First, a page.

“So, in my world, it’s employees first, customers second and shareholders third, because they follow that logical cause and effect consequence in that chain.
“What I’m looking forward to is being able to take this ROC mantra and build it stronger and stronger. It is already proving a successful ingredient, but I think we can do even more in this.”
Zinnovate delivers technical solutions to large logistics clients with extremely complex problems, but in prioritising the people interacting with that technology – the “fluffy-fluffy side of business” – it is able to offer more than the sum of its parts.
Nilsson sees his mission being much more than the delivery of systems and processes alone, but rather helping people become better themselves. Successful digital transformation, he says, is as much about the HR department and influencing human behaviour. One success metric for Nilsson is to help organisations reach a level where they don’t need Zinnovate at all.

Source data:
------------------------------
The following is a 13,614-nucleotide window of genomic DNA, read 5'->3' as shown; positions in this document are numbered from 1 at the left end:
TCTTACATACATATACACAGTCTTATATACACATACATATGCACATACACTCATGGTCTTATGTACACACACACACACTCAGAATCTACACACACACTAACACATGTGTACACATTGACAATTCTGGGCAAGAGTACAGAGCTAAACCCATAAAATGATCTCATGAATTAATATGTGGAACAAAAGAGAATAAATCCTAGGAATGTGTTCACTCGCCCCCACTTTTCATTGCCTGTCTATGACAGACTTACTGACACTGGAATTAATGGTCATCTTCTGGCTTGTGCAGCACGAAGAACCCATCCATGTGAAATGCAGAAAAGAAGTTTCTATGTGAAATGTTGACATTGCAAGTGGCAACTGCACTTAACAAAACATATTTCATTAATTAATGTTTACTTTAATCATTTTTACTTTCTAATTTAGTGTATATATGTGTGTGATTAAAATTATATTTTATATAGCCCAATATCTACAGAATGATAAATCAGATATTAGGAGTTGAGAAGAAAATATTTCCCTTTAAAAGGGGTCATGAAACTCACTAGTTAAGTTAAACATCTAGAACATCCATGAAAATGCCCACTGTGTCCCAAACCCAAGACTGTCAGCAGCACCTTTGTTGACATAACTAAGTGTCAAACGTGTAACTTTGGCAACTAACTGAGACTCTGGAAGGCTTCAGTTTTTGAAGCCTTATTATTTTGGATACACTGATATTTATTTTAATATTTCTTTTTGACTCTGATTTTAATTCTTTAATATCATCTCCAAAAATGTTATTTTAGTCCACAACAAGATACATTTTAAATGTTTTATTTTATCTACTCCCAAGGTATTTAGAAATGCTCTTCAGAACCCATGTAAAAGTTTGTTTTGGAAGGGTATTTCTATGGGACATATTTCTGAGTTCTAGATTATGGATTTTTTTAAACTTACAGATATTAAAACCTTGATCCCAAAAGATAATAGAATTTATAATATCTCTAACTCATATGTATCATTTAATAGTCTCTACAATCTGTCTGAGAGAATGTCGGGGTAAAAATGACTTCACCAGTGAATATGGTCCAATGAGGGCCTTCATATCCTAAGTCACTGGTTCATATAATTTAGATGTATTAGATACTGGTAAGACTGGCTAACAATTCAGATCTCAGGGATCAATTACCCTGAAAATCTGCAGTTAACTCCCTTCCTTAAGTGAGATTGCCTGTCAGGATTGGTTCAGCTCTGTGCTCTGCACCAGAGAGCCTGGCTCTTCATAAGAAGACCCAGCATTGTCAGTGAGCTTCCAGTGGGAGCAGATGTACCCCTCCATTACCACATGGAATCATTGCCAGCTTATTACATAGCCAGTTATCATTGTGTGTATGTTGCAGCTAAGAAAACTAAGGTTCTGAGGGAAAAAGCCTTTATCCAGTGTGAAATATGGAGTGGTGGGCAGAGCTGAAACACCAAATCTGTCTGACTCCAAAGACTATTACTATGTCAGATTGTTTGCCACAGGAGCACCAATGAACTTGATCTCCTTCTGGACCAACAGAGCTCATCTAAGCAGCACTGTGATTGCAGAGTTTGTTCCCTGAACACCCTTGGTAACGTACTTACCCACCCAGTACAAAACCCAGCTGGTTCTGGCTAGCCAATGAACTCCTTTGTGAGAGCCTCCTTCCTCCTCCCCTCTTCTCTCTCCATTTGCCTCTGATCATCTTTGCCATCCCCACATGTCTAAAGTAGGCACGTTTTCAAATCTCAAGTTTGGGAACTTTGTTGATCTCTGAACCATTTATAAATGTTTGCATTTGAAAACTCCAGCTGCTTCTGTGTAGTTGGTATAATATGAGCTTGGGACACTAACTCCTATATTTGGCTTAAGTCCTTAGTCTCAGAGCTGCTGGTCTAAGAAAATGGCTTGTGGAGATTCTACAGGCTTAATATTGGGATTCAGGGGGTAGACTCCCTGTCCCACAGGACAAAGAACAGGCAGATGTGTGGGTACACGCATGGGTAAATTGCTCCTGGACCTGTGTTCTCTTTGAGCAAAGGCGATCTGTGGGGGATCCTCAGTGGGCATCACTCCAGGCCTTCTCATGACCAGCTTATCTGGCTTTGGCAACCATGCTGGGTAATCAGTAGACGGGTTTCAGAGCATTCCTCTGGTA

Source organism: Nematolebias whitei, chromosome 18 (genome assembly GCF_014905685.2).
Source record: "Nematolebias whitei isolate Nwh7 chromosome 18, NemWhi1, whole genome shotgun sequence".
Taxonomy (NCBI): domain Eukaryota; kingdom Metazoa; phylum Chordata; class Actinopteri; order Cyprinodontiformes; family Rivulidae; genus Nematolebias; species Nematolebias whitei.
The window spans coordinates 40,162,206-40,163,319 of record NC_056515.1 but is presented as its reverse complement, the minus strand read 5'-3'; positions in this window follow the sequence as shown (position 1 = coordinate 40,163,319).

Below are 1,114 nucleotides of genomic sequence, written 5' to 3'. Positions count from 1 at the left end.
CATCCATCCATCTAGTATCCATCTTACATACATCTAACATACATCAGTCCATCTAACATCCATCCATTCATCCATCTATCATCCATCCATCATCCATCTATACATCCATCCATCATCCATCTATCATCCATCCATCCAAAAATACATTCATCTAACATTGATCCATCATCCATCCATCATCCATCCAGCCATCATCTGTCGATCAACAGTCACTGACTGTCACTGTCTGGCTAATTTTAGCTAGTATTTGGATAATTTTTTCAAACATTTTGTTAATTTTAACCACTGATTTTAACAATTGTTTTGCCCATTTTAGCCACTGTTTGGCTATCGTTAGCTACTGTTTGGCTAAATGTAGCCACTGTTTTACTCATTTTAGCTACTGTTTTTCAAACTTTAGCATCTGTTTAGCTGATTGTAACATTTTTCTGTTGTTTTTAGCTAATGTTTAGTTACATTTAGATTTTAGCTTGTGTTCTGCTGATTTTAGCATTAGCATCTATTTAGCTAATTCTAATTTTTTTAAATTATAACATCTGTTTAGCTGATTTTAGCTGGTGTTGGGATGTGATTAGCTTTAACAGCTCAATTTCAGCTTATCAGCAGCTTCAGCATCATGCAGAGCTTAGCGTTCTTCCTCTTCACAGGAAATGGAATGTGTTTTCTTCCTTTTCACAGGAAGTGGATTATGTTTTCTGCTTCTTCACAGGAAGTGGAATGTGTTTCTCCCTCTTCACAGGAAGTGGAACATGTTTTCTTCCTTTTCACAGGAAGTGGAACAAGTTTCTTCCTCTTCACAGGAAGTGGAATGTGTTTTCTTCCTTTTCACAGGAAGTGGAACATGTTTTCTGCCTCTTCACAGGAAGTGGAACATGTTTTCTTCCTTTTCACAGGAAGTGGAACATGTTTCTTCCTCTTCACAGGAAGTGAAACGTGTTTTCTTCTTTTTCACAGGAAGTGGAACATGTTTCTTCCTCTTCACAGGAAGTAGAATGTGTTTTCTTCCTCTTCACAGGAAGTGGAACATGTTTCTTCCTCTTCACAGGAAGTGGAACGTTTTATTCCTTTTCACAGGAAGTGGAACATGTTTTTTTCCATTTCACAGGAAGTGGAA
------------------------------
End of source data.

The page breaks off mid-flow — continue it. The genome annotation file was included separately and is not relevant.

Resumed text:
“It doesn’t have to be about Zinnovate delivering a value that the customer was unable to deliver themselves. It may also be to ignite some things, enable the customer to deliver something that they potentially could have already delivered even before we enter the stage. I think this bridging between silos is also the fastest way… if you can connect the dots that are already there in the network, it’s a faster way forward.”
Zinnovate’s network of partnerships has led it to rapid success on the executional side of IT and management contracts with clients, but it’s a network Nilsson is broadening in sometimes surprising ways to include novel new competencies.